Next, we need to create a shortcut to Matlab's executable that sets the working directory from the early boot. To do so, create a regular shortcut to your matlab.exe, and then set up its' properties as shown in the screenshot below (again assuming R:\ as the root directory of the projects):

Image

Additionally you can make sure your matlab is using the proper version of java, for this set an environment variable in your system that will be named MATLAB_JAVA and which will contain the path to either a jre7 or a jdk7, something like: "c:\Program Files\Java\jdk1.7.0_40"

Building the sources


Now it's time to build the sources. If using Eclipse, it is preferred to BuildAll (dependencies are configured automatically using subversive), otherwise, you may use buildall.bat on Windows which "calls" each project's build.bat. Although there is no build file yet for non-Eclipse, Linux/MacOS users, it should be fairly simple to use the javacs inside the individual build.bat files until we migrate to ant or maven.

Running the prototype

  • start Matlab from the shortcut created earlier
  • execute run_NEMHost.bat (or, from inside USelf-NEMskin, run umf.common.nem.weblaunch.NEMHost for non-Windows environments)
  • execute run_H2N.bat (or, from inside DemoCoord-UMF run uself.demo.CoordDemoH2Ngui)
(note that if you are running them manually, the working directory must(!) be USelf-NEMSkin and DemoCoord-UMF for each case respectively).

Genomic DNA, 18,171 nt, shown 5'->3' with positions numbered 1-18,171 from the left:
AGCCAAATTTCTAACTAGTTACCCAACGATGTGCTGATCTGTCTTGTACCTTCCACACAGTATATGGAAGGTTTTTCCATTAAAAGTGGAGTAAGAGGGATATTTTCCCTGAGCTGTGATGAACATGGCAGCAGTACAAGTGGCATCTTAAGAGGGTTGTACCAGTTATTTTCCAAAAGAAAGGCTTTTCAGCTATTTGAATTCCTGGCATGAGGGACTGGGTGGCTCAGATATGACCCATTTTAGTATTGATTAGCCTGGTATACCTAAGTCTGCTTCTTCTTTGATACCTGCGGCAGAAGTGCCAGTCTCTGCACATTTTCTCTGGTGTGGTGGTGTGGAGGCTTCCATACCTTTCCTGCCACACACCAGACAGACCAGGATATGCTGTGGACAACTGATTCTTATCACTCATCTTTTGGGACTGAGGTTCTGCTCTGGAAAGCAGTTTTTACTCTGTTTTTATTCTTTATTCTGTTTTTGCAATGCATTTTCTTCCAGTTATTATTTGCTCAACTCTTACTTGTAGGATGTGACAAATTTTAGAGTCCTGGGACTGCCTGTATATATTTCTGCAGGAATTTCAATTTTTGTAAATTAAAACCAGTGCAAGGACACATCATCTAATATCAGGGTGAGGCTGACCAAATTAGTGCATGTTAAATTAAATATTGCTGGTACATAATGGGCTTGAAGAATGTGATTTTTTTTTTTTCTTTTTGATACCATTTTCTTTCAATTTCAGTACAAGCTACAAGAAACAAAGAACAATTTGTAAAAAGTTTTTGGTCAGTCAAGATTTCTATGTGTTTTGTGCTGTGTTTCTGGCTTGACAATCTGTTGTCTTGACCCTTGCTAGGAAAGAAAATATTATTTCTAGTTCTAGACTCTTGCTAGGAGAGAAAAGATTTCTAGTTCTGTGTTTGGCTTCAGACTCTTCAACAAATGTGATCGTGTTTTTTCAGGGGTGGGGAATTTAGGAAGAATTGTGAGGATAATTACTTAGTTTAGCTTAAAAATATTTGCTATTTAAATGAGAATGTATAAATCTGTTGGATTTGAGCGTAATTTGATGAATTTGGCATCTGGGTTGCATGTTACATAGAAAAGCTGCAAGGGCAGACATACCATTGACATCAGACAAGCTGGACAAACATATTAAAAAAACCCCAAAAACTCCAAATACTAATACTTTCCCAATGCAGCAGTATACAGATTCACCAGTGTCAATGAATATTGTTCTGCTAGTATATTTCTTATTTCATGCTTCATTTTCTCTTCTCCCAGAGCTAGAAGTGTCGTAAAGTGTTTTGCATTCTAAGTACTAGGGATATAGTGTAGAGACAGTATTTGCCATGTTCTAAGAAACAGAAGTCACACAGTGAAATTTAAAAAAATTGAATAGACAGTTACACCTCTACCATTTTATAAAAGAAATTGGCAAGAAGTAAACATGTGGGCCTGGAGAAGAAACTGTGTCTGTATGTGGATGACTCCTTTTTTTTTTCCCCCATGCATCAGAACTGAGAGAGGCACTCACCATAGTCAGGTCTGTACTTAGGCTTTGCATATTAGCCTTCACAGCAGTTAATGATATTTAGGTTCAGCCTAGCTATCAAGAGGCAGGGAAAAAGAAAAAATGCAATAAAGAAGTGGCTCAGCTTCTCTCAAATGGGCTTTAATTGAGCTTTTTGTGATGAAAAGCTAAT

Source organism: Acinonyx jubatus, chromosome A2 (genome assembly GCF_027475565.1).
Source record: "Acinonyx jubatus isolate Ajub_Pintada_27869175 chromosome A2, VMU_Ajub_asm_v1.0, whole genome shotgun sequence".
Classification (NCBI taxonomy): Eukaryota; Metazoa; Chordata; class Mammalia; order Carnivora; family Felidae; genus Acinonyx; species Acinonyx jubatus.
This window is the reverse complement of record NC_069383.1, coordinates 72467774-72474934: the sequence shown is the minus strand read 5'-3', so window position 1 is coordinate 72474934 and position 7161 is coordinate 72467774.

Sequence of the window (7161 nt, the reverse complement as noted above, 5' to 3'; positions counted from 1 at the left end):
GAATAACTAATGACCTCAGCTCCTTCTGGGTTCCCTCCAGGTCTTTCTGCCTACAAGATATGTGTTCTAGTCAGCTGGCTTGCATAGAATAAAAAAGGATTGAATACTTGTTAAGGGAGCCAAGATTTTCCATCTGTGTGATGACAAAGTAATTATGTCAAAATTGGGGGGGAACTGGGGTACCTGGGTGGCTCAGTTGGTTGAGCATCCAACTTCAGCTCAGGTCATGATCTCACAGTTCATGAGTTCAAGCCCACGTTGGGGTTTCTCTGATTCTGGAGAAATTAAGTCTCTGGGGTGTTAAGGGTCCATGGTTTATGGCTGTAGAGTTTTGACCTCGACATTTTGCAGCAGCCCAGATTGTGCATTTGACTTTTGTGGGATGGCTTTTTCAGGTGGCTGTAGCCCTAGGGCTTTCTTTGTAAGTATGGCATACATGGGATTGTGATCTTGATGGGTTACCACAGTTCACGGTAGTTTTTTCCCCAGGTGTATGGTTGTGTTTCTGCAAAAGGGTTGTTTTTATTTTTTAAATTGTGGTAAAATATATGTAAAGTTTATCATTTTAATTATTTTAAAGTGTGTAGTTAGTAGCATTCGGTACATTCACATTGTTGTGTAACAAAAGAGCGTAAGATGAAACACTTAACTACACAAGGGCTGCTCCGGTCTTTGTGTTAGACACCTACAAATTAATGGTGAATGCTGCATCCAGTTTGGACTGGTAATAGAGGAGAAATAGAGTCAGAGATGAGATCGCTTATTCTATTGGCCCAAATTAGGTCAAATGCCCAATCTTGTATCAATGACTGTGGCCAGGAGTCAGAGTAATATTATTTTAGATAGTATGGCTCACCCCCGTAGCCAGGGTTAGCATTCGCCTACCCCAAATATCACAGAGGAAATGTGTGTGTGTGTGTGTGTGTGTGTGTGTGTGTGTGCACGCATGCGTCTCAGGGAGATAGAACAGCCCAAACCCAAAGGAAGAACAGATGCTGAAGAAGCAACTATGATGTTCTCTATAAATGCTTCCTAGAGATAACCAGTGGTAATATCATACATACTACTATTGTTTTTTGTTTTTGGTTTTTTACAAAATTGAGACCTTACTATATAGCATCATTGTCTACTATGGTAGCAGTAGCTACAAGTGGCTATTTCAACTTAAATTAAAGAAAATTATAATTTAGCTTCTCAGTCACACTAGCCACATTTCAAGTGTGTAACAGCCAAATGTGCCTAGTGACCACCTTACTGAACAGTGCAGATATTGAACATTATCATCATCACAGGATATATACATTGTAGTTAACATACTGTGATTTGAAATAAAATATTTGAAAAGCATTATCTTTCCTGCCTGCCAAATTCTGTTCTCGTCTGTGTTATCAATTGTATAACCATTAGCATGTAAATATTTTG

Unless H2N and NEMHost are running on the same machine you will need to configure NEMHost's address to GOV, by going to the "Launch Settings" tab and modifying the "GOV URL" field accordingly to point to http://<ip-hostname_of_H2N_machine>:7777/(external link) (note that NEMHost checks for a connection to GOV periodically every 5 seconds, so it won't connect immediately after you change the GOV address).

You may verify that NEMHost has registered correctly to GOV by its icon (turns colored when connected) or by going to H2N->Governance tab->GOV->NEM Classes and the 3 NEMs advertised should be appearing in the list.

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Also, in the case that H2N and Matlab are running on different machines, H2N needs the address of the matlab running-machine configured into DemoCoord-UMF/config/rest.conf, property named "uself.demo.matlabws", where "localhost" should be replaced with Matlab's IP/Hostname.

Now to start the simulation, navigate to the "Network" tab, select "CellB", and press "Launch SImulation" from the top-left corner of the window. After a few seconds, plots should appear in the Java window of Matlab titled "Network View". Also, the "Launch Simulation" button should turn into "Kill Simulation" as soon as it's started.